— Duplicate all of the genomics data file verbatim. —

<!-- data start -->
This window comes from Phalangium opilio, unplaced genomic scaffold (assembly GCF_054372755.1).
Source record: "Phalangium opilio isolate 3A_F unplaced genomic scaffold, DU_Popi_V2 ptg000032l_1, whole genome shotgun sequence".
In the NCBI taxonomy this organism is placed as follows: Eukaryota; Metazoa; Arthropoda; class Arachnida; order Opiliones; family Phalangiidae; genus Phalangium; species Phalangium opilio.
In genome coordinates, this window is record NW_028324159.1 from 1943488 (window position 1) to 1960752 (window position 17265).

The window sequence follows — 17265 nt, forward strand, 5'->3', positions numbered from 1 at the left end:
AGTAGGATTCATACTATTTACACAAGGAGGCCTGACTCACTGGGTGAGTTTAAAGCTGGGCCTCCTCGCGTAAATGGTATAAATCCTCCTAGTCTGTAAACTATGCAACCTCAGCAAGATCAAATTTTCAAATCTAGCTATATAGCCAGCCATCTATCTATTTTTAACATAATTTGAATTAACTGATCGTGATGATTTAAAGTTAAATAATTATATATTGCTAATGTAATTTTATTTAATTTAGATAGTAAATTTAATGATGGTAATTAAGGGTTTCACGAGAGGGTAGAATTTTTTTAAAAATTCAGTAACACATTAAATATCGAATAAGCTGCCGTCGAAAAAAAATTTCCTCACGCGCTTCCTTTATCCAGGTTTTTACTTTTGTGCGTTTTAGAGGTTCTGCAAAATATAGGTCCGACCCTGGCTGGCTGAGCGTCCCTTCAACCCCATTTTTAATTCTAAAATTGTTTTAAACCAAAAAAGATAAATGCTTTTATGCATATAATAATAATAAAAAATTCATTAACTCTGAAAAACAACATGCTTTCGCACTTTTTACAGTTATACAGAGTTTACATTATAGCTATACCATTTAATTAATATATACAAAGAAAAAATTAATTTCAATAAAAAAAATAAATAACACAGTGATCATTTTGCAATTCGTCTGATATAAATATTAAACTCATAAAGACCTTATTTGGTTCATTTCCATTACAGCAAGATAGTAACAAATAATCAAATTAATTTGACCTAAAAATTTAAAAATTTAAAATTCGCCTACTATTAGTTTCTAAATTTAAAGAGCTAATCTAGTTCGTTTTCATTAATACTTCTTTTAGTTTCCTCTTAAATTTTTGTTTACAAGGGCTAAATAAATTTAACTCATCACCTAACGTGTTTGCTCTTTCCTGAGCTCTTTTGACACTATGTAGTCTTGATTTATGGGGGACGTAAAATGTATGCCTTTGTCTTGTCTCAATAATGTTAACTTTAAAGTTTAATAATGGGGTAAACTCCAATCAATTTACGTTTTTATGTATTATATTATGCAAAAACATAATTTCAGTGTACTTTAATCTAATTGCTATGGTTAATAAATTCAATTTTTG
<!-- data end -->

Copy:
This window comes from Phalangium opilio, unplaced genomic scaffold (assembly GCF_054372755.1).
Source record: "Phalangium opilio isolate 3A_F unplaced genomic scaffold, DU_Popi_V2 ptg000032l_1, whole genome shotgun sequence".
In the NCBI taxonomy this organism is placed as follows: Eukaryota; Metazoa; Arthropoda; class Arachnida; order Opiliones; family Phalangiidae; genus Phalangium; species Phalangium opilio.
In genome coordinates, this window is record NW_028324159.1 from 1943488 (window position 1) to 1960752 (window position 17265).

The window sequence follows — 17265 nt, forward strand, 5'->3', positions numbered from 1 at the left end:
AGTAGGATTCATACTATTTACACAAGGAGGCCTGACTCACTGGGTGAGTTTAAAGCTGGGCCTCCTCGCGTAAATGGTATAAATCCTCCTAGTCTGTAAACTATGCAACCTCAGCAAGATCAAATTTTCAAATCTAGCTATATAGCCAGCCATCTATCTATTTTTAACATAATTTGAATTAACTGATCGTGATGATTTAAAGTTAAATAATTATATATTGCTAATGTAATTTTATTTAATTTAGATAGTAAATTTAATGATGGTAATTAAGGGTTTCACGAGAGGGTAGAATTTTTTTAAAAATTCAGTAACACATTAAATATCGAATAAGCTGCCGTCGAAAAAAAATTTCCTCACGCGCTTCCTTTATCCAGGTTTTTACTTTTGTGCGTTTTAGAGGTTCTGCAAAATATAGGTCCGACCCTGGCTGGCTGAGCGTCCCTTCAACCCCATTTTTAATTCTAAAATTGTTTTAAACCAAAAAAGATAAATGCTTTTATGCATATAATAATAATAAAAAATTCATTAACTCTGAAAAACAACATGCTTTCGCACTTTTTACAGTTATACAGAGTTTACATTATAGCTATACCATTTAATTAATATATACAAAGAAAAAATTAATTTCAATAAAAAAAATAAATAACACAGTGATCATTTTGCAATTCGTCTGATATAAATATTAAACTCATAAAGACCTTATTTGGTTCATTTCCATTACAGCAAGATAGTAACAAATAATCAAATTAATTTGACCTAAAAATTTAAAAATTTAAAATTCGCCTACTATTAGTTTCTAAATTTAAAGAGCTAATCTAGTTCGTTTTCATTAATACTTCTTTTAGTTTCCTCTTAAATTTTTGTTTACAAGGGCTAAATAAATTTAACTCATCACCTAACGTGTTTGCTCTTTCCTGAGCTCTTTTGACACTATGTAGTCTTGATTTATGGGGGACGTAAAATGTATGCCTTTGTCTTGTCTCAATAATGTTAACTTTAAAGTTTAATAATGGGGTAAACTCCAATCAATTTACGTTTTTATGTATTATATTATGCAAAAACATAATTTCAGTGTACTTTAATCTAATTGCTATGGTTAATAAATTCAATTTTTG